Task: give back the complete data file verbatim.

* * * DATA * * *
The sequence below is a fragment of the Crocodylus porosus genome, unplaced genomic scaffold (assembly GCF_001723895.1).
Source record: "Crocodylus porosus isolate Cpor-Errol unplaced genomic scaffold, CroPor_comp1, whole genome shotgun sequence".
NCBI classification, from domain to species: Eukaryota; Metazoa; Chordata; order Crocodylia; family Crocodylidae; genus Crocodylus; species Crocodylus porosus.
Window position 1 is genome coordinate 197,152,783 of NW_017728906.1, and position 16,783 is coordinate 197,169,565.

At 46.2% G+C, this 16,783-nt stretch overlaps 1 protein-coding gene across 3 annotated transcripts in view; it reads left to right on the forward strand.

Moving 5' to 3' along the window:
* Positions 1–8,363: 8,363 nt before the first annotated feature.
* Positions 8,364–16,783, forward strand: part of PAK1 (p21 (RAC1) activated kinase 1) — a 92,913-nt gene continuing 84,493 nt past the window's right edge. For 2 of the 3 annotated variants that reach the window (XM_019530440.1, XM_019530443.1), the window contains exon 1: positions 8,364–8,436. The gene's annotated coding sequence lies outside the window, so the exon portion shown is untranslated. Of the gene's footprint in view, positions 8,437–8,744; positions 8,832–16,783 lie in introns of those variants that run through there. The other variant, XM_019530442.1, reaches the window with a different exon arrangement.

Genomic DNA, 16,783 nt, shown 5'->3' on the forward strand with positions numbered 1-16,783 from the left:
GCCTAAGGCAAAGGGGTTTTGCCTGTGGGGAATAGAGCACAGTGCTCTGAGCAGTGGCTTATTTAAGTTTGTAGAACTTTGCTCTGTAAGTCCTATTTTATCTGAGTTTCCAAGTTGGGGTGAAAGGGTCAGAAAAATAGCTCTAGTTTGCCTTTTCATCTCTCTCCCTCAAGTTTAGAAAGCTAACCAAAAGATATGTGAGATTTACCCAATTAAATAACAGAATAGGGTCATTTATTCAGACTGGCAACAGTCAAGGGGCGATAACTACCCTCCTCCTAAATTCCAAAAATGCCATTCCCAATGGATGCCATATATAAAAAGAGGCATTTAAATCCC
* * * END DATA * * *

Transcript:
The sequence below is a fragment of the Crocodylus porosus genome, unplaced genomic scaffold (assembly GCF_001723895.1).
Source record: "Crocodylus porosus isolate Cpor-Errol unplaced genomic scaffold, CroPor_comp1, whole genome shotgun sequence".
NCBI classification, from domain to species: Eukaryota; Metazoa; Chordata; order Crocodylia; family Crocodylidae; genus Crocodylus; species Crocodylus porosus.
Window position 1 is genome coordinate 197,152,783 of NW_017728906.1, and position 16,783 is coordinate 197,169,565.

At 46.2% G+C, this 16,783-nt stretch overlaps 1 protein-coding gene across 3 annotated transcripts in view; it reads left to right on the forward strand.

Moving 5' to 3' along the window:
* Positions 1–8,363: 8,363 nt before the first annotated feature.
* Positions 8,364–16,783, forward strand: part of PAK1 (p21 (RAC1) activated kinase 1) — a 92,913-nt gene continuing 84,493 nt past the window's right edge. For 2 of the 3 annotated variants that reach the window (XM_019530440.1, XM_019530443.1), the window contains exon 1: positions 8,364–8,436. The gene's annotated coding sequence lies outside the window, so the exon portion shown is untranslated. Of the gene's footprint in view, positions 8,437–8,744; positions 8,832–16,783 lie in introns of those variants that run through there. The other variant, XM_019530442.1, reaches the window with a different exon arrangement.

Genomic DNA, 16,783 nt, shown 5'->3' on the forward strand with positions numbered 1-16,783 from the left:
GCCTAAGGCAAAGGGGTTTTGCCTGTGGGGAATAGAGCACAGTGCTCTGAGCAGTGGCTTATTTAAGTTTGTAGAACTTTGCTCTGTAAGTCCTATTTTATCTGAGTTTCCAAGTTGGGGTGAAAGGGTCAGAAAAATAGCTCTAGTTTGCCTTTTCATCTCTCTCCCTCAAGTTTAGAAAGCTAACCAAAAGATATGTGAGATTTACCCAATTAAATAACAGAATAGGGTCATTTATTCAGACTGGCAACAGTCAAGGGGCGATAACTACCCTCCTCCTAAATTCCAAAAATGCCATTCCCAATGGATGCCATATATAAAAAGAGGCATTTAAATCCC